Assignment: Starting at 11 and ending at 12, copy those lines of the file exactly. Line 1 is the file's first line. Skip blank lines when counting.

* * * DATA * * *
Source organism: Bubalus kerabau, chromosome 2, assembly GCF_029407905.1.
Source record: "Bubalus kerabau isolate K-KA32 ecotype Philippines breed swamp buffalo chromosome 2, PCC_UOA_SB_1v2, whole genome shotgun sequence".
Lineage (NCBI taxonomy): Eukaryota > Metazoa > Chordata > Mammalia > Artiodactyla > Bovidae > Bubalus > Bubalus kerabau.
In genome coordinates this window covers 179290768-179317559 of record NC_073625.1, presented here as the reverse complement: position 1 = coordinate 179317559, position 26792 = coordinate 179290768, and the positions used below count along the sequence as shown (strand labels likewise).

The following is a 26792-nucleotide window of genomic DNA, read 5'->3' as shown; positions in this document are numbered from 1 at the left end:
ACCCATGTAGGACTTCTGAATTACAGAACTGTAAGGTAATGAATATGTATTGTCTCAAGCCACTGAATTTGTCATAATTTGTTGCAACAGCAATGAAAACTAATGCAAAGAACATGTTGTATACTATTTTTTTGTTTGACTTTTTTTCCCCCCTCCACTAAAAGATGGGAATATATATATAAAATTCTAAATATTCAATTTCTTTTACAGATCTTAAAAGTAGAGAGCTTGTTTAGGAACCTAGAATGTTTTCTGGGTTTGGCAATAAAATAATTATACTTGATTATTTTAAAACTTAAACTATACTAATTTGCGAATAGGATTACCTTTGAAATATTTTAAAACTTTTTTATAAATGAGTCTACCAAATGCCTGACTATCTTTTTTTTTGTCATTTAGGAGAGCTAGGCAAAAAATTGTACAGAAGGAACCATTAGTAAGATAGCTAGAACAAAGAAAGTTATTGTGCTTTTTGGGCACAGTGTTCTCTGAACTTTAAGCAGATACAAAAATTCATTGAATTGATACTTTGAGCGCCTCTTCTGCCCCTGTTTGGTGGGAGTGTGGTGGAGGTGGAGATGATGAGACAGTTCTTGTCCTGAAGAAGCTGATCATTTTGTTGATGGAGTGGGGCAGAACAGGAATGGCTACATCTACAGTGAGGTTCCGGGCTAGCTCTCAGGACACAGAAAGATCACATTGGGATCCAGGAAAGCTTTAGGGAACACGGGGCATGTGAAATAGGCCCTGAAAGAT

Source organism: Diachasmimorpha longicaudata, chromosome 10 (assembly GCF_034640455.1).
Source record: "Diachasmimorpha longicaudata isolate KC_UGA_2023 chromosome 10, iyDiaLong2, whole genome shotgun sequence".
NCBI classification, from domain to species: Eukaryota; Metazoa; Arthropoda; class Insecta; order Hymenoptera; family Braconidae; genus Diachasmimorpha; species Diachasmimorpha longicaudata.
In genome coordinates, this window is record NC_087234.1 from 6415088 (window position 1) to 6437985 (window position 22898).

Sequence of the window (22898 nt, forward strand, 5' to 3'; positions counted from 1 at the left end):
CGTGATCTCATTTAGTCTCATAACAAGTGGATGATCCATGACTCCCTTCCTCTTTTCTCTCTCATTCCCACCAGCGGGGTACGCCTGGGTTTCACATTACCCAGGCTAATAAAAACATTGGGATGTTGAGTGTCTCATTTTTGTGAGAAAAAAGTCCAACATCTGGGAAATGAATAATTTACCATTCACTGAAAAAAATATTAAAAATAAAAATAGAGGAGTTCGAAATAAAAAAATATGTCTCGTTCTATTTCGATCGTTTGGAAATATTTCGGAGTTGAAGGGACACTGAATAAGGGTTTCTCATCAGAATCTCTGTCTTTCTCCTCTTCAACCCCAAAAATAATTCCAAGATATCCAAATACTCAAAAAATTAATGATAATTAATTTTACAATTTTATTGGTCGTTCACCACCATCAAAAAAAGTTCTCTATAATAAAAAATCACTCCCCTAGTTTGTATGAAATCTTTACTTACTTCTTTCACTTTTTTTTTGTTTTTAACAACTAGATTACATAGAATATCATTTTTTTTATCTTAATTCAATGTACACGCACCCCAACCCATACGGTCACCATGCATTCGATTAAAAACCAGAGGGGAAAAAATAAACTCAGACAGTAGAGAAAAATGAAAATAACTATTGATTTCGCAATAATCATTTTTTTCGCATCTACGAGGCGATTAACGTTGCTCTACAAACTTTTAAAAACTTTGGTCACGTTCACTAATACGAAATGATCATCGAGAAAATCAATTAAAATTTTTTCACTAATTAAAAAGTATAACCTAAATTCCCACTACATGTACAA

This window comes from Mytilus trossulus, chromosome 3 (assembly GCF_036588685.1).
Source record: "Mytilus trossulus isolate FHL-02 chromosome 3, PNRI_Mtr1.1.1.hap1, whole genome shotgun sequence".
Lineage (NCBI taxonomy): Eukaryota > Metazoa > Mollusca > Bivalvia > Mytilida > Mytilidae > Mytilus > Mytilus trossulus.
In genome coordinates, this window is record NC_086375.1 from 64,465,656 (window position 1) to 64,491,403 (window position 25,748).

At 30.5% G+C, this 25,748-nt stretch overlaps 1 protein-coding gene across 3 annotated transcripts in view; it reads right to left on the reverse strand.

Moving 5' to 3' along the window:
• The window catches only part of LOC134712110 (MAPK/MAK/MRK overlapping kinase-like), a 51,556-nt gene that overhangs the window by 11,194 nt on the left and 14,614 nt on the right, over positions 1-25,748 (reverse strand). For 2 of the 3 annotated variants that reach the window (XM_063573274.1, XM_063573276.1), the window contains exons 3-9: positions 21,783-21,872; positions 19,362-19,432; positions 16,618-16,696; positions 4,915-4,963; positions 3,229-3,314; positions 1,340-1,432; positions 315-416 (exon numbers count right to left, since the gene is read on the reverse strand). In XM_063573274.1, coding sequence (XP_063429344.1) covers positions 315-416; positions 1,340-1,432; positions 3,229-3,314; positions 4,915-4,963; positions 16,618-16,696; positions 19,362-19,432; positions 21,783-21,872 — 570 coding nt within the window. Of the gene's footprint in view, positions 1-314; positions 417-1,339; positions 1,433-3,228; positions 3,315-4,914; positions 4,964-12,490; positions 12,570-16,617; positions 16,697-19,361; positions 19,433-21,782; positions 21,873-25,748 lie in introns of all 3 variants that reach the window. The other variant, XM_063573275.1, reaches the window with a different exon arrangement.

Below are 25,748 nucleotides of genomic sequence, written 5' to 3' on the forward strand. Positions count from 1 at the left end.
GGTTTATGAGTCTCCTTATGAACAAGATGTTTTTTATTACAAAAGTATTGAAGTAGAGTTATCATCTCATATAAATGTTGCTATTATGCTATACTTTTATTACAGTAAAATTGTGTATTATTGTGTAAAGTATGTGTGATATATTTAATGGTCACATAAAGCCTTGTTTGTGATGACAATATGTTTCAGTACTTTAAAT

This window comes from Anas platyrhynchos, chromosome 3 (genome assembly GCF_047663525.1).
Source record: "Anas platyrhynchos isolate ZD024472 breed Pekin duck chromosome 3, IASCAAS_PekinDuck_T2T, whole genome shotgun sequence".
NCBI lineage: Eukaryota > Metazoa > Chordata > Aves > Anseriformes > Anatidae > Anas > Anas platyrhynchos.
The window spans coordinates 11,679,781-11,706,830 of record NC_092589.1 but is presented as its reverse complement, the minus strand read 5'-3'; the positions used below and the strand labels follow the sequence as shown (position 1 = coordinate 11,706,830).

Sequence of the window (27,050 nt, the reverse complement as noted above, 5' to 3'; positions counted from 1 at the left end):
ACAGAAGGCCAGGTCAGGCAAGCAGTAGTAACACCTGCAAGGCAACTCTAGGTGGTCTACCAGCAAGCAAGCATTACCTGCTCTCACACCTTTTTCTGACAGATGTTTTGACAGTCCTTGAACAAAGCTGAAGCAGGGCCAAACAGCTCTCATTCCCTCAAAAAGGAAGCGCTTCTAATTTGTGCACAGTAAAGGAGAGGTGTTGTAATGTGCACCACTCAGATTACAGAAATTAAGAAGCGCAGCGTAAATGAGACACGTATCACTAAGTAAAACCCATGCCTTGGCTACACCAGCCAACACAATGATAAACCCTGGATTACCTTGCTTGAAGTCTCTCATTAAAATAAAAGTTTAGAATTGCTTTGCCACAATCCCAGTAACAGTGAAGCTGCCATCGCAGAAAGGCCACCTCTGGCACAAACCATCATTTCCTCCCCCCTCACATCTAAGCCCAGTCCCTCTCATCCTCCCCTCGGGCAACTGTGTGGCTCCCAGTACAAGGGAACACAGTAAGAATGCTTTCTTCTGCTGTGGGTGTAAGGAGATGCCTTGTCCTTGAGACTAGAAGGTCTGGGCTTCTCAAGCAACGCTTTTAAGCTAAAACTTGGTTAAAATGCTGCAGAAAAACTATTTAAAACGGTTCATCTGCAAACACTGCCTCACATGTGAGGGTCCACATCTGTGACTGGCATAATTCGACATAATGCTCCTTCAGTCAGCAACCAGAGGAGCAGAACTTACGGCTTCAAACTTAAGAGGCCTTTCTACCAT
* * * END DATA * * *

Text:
Sequence of the window (22898 nt, forward strand, 5' to 3'; positions counted from 1 at the left end):
CGTGATCTCATTTAGTCTCATAACAAGTGGATGATCCATGACTCCCTTCCTCTTTTCTCTCTCATTCCCACCAGCGGGGTACGCCTGGGTTTCACATTACCCAGGCTAATAAAAACATTGGGATGTTGAGTGTCTCATTTTTGTGAGAAAAAAGTCCAACATCTGGGAAATGAATAATTTACCATTCACTGAAAAAAATATTAAAAATAAAAATAGAGGAGTTCGAAATAAAAAAATATGTCTCGTTCTATTTCGATCGTTTGGAAATATTTCGGAGTTGAAGGGACACTGAATAAGGGTTTCTCATCAGAATCTCTGTCTTTCTCCTCTTCAACCCCAAAAATAATTCCAAGATATCCAAATACTCAAAAAATTAATGATAATTAATTTTACAATTTTATTGGTCGTTCACCACCATCAAAAAAAGTTCTCTATAATAAAAAATCACTCCCCTAGTTTGTATGAAATCTTTACTTACTTCTTTCACTTTTTTTTTGTTTTTAACAACTAGATTACATAGAATATCATTTTTTTTATCTTAATTCAATGTACACGCACCCCAACCCATACGGTCACCATGCATTCGATTAAAAACCAGAGGGGAAAAAATAAACTCAGACAGTAGAGAAAAATGAAAATAACTATTGATTTCGCAATAATCATTTTTTTCGCATCTACGAGGCGATTAACGTTGCTCTACAAACTTTTAAAAACTTTGGTCACGTTCACTAATACGAAATGATCATCGAGAAAATCAATTAAAATTTTTTCACTAATTAAAAAGTATAACCTAAATTCCCACTACATGTACAA